The technology we call innovative will seem pedestrian to our children. From touch screens to open source, our kids are being conditioned to interact with technology in ways we hardly expected even a decade ago, despite what "The Jetsons" foreshadowed back in the '60s. One thing seems increasingly clear: our children are not being conditioned to buy Microsoft. Not anymore.
The Kaiser Foundation recently released a study documenting the astounding fact that 8-18 year olds in the United States have increased their media use from 8 hours and 33 minutes' worth of usage per day in 2004 to 10 hours and 45 minutes' worth in 2009. Regardless of whether you think this is bad news signaling the demise of our society, or good news intimating that our progeny are on their way to becoming more literate in a media-rich world, as business leaders we must all accept the new reality and understand what it means for managing our brands.
The opinions of young adults--which today have solidified into values--are not to be ignored. Not only are people in their 20s powerful voices within their communities, but they're also consumers. These first adults of the millennial generation (roughly, the people born between 1981 and 2000) are bellwethers for a group that's already estimated to earn more than $200 billion a year, of which they spend about $127 billion in the U.S. alone.
Facebook is getting old. No, people aren't getting tired of it, it's actually getting old, as in its population is aging. In May of 2008, the median age for Facebook was 26. Today, it's 33, a good seven years older. That's an interesting turn of events for a site once built for the exclusive use of college students. So where are today's college students hanging out now? Well, to some extent, they're still on Facebook, despite having to share the space with moms, dads, grandparents, and bosses. Surprisingly though, they're also headed to another network you may have heard of: Twitter.
Every trend requires a spark, an event that serves as a catalyst to galvanize a series of actions that reverberate throughout society. Twitter has surely experienced its share of incremental touchstones that continually propels the service across deeper oceans of users and followers. One such instance would ultimately represent the bridge for “crossing the chasm” into the teen demographic. The celebrity adoption of Twitter, en masse, may indeed symbolize the stimulus necessary to reach and recruit the youth onto Twitter. At it’s forefront was a much publicized race between Ashton Kutcher and CNN. Kutcher, either intentionally or unknowingly, would become was the accidental Pied Piper for attracting America’s youth to Twitter.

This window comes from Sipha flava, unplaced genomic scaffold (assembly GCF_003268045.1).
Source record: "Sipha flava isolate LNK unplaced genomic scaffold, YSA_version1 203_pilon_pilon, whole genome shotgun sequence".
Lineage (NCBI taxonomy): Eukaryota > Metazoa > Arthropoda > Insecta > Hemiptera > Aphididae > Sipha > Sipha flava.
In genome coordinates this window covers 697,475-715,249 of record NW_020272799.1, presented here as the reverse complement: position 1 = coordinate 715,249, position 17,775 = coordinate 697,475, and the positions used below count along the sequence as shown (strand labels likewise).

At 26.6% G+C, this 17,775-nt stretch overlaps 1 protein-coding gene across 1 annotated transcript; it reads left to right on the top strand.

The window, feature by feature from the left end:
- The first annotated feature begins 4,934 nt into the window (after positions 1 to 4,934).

A recent study by industry group the Participatory Marketing Network has unearthed some surprising data on Gen Y behavior. Apparently, the members of this young demographic (ages 18-24) would rather give up their social networking accounts before they would abandon their email. Given that this generation is typically viewed as "plugged in" digital natives who don't have any use for email, the study raises many questions. Have the previous reports about Generation Y's disdain for email simply been wrong? Or has Gen Y grown up a bit now and has learned the necessity of the medium?
Privileged, needy, entitled and lazy are just a few of the adjectives erroneously used to describe younger Millennials. On the contrary, they are team players, driven, passionate and more tech savvy than any other generation. Born between 1982 and 2000, this generation is estimated at over 80 million strong in the U.S. alone and is spilling out of high schools and colleges, and into a workplace near you. Today's teens are "cyber." They are pushing the envelope even more than their first-wave Millennial counterparts to ensure an attractive and comfortable workplace. Flexible work hours, corporate and social responsibility programs, teamwork, casual attire, wellness benefits and innovative technologies are just some of the items on their must-have list.